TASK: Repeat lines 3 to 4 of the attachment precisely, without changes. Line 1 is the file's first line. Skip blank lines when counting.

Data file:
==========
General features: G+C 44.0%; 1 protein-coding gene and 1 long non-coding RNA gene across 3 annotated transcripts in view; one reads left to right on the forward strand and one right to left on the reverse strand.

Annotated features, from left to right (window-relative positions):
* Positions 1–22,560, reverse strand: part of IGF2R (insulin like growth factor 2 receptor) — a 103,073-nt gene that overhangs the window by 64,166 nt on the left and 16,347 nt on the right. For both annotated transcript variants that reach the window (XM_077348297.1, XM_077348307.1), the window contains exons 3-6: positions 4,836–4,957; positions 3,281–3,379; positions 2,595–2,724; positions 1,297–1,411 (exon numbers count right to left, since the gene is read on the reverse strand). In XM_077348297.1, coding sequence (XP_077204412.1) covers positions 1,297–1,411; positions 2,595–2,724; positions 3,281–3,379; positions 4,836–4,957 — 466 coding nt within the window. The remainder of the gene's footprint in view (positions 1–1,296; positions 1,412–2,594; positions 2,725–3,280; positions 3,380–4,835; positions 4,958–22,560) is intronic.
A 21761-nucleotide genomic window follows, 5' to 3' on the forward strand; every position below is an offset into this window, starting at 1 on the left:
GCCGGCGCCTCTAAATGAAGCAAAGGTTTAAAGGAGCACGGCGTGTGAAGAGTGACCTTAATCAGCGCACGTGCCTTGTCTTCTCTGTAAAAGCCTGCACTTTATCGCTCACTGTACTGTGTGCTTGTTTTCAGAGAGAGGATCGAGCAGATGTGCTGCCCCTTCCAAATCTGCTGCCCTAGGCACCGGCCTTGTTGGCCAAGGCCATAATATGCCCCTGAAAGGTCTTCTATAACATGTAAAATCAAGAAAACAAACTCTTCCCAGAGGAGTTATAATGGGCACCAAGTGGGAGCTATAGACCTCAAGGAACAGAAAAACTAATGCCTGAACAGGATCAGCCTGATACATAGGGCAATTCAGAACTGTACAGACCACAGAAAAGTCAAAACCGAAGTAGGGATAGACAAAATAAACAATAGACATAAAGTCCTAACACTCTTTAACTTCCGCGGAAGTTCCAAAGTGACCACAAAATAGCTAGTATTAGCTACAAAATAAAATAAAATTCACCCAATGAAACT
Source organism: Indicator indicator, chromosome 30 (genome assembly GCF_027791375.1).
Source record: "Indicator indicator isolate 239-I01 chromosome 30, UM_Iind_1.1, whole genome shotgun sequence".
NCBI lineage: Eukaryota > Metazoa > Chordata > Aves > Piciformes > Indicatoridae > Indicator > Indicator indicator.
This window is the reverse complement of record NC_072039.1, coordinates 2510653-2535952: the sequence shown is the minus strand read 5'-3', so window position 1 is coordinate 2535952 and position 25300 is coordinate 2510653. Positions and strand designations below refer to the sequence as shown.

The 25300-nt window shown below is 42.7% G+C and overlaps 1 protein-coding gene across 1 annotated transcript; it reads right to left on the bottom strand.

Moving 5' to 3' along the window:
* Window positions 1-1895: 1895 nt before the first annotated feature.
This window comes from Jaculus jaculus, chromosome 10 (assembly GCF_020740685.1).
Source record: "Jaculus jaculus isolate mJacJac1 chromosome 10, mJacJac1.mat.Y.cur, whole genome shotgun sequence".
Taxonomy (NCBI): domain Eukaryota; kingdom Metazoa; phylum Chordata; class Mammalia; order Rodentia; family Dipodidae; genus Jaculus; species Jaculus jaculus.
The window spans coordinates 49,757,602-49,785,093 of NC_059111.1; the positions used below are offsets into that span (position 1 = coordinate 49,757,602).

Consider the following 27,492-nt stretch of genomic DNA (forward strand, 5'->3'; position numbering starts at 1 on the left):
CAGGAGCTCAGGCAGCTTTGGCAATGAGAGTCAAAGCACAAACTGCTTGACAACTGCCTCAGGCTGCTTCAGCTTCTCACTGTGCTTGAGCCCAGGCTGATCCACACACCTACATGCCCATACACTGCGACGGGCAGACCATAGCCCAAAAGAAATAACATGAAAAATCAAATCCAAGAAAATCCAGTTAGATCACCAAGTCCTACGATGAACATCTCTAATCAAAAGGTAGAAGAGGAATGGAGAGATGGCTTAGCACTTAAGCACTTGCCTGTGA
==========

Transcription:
* Positions 1–22,560, reverse strand: part of IGF2R (insulin like growth factor 2 receptor) — a 103,073-nt gene that overhangs the window by 64,166 nt on the left and 16,347 nt on the right. For both annotated transcript variants that reach the window (XM_077348297.1, XM_077348307.1), the window contains exons 3-6: positions 4,836–4,957; positions 3,281–3,379; positions 2,595–2,724; positions 1,297–1,411 (exon numbers count right to left, since the gene is read on the reverse strand). In XM_077348297.1, coding sequence (XP_077204412.1) covers positions 1,297–1,411; positions 2,595–2,724; positions 3,281–3,379; positions 4,836–4,957 — 466 coding nt within the window. The remainder of the gene's footprint in view (positions 1–1,296; positions 1,412–2,594; positions 2,725–3,280; positions 3,380–4,835; positions 4,958–22,560) is intronic.
A 21761-nucleotide genomic window follows, 5' to 3' on the forward strand; every position below is an offset into this window, starting at 1 on the left: